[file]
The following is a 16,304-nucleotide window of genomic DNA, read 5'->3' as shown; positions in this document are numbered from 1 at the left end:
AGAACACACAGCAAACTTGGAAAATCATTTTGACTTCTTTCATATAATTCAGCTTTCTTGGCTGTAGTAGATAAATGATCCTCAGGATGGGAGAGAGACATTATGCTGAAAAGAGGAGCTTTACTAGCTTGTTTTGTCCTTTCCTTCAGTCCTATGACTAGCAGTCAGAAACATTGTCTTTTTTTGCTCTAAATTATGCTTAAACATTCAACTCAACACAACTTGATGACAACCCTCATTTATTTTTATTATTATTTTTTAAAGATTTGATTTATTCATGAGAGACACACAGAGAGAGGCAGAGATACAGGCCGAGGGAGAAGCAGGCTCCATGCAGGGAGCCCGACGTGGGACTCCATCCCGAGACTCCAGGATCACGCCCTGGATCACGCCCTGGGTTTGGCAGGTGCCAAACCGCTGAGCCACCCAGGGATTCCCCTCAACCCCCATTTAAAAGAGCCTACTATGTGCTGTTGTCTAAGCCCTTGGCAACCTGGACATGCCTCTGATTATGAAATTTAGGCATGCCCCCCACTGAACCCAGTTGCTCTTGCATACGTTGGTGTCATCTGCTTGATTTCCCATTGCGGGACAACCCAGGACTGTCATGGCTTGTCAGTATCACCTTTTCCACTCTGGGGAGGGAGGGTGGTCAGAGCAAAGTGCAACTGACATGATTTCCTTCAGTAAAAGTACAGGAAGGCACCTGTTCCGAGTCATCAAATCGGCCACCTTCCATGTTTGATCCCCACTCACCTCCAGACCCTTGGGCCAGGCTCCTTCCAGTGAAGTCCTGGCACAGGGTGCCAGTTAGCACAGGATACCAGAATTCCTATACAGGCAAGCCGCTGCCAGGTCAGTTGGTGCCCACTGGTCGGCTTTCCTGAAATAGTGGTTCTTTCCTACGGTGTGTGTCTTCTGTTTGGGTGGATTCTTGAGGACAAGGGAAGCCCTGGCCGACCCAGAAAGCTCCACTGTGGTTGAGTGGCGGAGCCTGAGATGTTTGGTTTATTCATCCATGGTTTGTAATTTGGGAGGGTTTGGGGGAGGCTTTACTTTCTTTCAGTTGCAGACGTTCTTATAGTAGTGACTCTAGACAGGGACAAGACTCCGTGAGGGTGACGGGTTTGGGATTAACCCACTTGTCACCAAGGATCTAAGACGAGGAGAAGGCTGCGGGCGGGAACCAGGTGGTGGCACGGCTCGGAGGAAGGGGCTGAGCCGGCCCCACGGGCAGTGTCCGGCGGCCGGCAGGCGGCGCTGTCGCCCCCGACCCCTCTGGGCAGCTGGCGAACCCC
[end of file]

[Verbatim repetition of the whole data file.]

The following is a 16,304-nucleotide window of genomic DNA, read 5'->3' as shown; positions in this document are numbered from 1 at the left end:
AGAACACACAGCAAACTTGGAAAATCATTTTGACTTCTTTCATATAATTCAGCTTTCTTGGCTGTAGTAGATAAATGATCCTCAGGATGGGAGAGAGACATTATGCTGAAAAGAGGAGCTTTACTAGCTTGTTTTGTCCTTTCCTTCAGTCCTATGACTAGCAGTCAGAAACATTGTCTTTTTTTGCTCTAAATTATGCTTAAACATTCAACTCAACACAACTTGATGACAACCCTCATTTATTTTTATTATTATTTTTTAAAGATTTGATTTATTCATGAGAGACACACAGAGAGAGGCAGAGATACAGGCCGAGGGAGAAGCAGGCTCCATGCAGGGAGCCCGACGTGGGACTCCATCCCGAGACTCCAGGATCACGCCCTGGATCACGCCCTGGGTTTGGCAGGTGCCAAACCGCTGAGCCACCCAGGGATTCCCCTCAACCCCCATTTAAAAGAGCCTACTATGTGCTGTTGTCTAAGCCCTTGGCAACCTGGACATGCCTCTGATTATGAAATTTAGGCATGCCCCCCACTGAACCCAGTTGCTCTTGCATACGTTGGTGTCATCTGCTTGATTTCCCATTGCGGGACAACCCAGGACTGTCATGGCTTGTCAGTATCACCTTTTCCACTCTGGGGAGGGAGGGTGGTCAGAGCAAAGTGCAACTGACATGATTTCCTTCAGTAAAAGTACAGGAAGGCACCTGTTCCGAGTCATCAAATCGGCCACCTTCCATGTTTGATCCCCACTCACCTCCAGACCCTTGGGCCAGGCTCCTTCCAGTGAAGTCCTGGCACAGGGTGCCAGTTAGCACAGGATACCAGAATTCCTATACAGGCAAGCCGCTGCCAGGTCAGTTGGTGCCCACTGGTCGGCTTTCCTGAAATAGTGGTTCTTTCCTACGGTGTGTGTCTTCTGTTTGGGTGGATTCTTGAGGACAAGGGAAGCCCTGGCCGACCCAGAAAGCTCCACTGTGGTTGAGTGGCGGAGCCTGAGATGTTTGGTTTATTCATCCATGGTTTGTAATTTGGGAGGGTTTGGGGGAGGCTTTACTTTCTTTCAGTTGCAGACGTTCTTATAGTAGTGACTCTAGACAGGGACAAGACTCCGTGAGGGTGACGGGTTTGGGATTAACCCACTTGTCACCAAGGATCTAAGACGAGGAGAAGGCTGCGGGCGGGAACCAGGTGGTGGCACGGCTCGGAGGAAGGGGCTGAGCCGGCCCCACGGGCAGTGTCCGGCGGCCGGCAGGCGGCGCTGTCGCCCCCGACCCCTCTGGGCAGCTGGCGAACCCC